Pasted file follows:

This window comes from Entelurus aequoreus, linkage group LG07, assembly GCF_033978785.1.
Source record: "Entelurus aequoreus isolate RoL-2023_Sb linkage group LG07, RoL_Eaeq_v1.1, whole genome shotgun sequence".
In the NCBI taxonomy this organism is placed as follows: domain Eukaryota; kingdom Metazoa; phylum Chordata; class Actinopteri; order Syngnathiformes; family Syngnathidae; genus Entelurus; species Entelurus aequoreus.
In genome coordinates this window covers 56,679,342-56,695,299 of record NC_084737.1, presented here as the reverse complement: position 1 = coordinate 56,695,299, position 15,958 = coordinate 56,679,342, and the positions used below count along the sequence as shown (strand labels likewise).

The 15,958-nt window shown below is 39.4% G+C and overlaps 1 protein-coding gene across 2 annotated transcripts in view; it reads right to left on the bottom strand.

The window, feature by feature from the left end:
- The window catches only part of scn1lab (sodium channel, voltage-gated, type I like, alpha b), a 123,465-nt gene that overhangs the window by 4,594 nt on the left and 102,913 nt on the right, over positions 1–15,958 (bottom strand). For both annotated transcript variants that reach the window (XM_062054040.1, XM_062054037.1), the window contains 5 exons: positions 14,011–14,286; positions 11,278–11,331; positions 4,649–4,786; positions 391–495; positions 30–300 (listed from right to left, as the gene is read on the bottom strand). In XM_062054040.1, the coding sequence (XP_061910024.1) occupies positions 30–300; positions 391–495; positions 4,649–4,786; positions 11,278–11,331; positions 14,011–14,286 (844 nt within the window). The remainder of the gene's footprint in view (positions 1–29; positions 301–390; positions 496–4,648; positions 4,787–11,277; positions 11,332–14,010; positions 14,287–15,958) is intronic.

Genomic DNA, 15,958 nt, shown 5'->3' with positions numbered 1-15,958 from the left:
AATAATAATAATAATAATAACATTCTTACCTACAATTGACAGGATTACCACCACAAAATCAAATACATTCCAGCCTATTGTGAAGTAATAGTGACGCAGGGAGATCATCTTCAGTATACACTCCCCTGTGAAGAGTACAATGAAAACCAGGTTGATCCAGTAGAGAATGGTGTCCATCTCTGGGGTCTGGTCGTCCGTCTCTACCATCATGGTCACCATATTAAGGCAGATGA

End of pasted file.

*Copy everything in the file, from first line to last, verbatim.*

This window comes from Entelurus aequoreus, linkage group LG07, assembly GCF_033978785.1.
Source record: "Entelurus aequoreus isolate RoL-2023_Sb linkage group LG07, RoL_Eaeq_v1.1, whole genome shotgun sequence".
In the NCBI taxonomy this organism is placed as follows: domain Eukaryota; kingdom Metazoa; phylum Chordata; class Actinopteri; order Syngnathiformes; family Syngnathidae; genus Entelurus; species Entelurus aequoreus.
In genome coordinates this window covers 56,679,342-56,695,299 of record NC_084737.1, presented here as the reverse complement: position 1 = coordinate 56,695,299, position 15,958 = coordinate 56,679,342, and the positions used below count along the sequence as shown (strand labels likewise).

The 15,958-nt window shown below is 39.4% G+C and overlaps 1 protein-coding gene across 2 annotated transcripts in view; it reads right to left on the bottom strand.

The window, feature by feature from the left end:
- The window catches only part of scn1lab (sodium channel, voltage-gated, type I like, alpha b), a 123,465-nt gene that overhangs the window by 4,594 nt on the left and 102,913 nt on the right, over positions 1–15,958 (bottom strand). For both annotated transcript variants that reach the window (XM_062054040.1, XM_062054037.1), the window contains 5 exons: positions 14,011–14,286; positions 11,278–11,331; positions 4,649–4,786; positions 391–495; positions 30–300 (listed from right to left, as the gene is read on the bottom strand). In XM_062054040.1, the coding sequence (XP_061910024.1) occupies positions 30–300; positions 391–495; positions 4,649–4,786; positions 11,278–11,331; positions 14,011–14,286 (844 nt within the window). The remainder of the gene's footprint in view (positions 1–29; positions 301–390; positions 496–4,648; positions 4,787–11,277; positions 11,332–14,010; positions 14,287–15,958) is intronic.

Genomic DNA, 15,958 nt, shown 5'->3' with positions numbered 1-15,958 from the left:
AATAATAATAATAATAATAACATTCTTACCTACAATTGACAGGATTACCACCACAAAATCAAATACATTCCAGCCTATTGTGAAGTAATAGTGACGCAGGGAGATCATCTTCAGTATACACTCCCCTGTGAAGAGTACAATGAAAACCAGGTTGATCCAGTAGAGAATGGTGTCCATCTCTGGGGTCTGGTCGTCCGTCTCTACCATCATGGTCACCATATTAAGGCAGATGA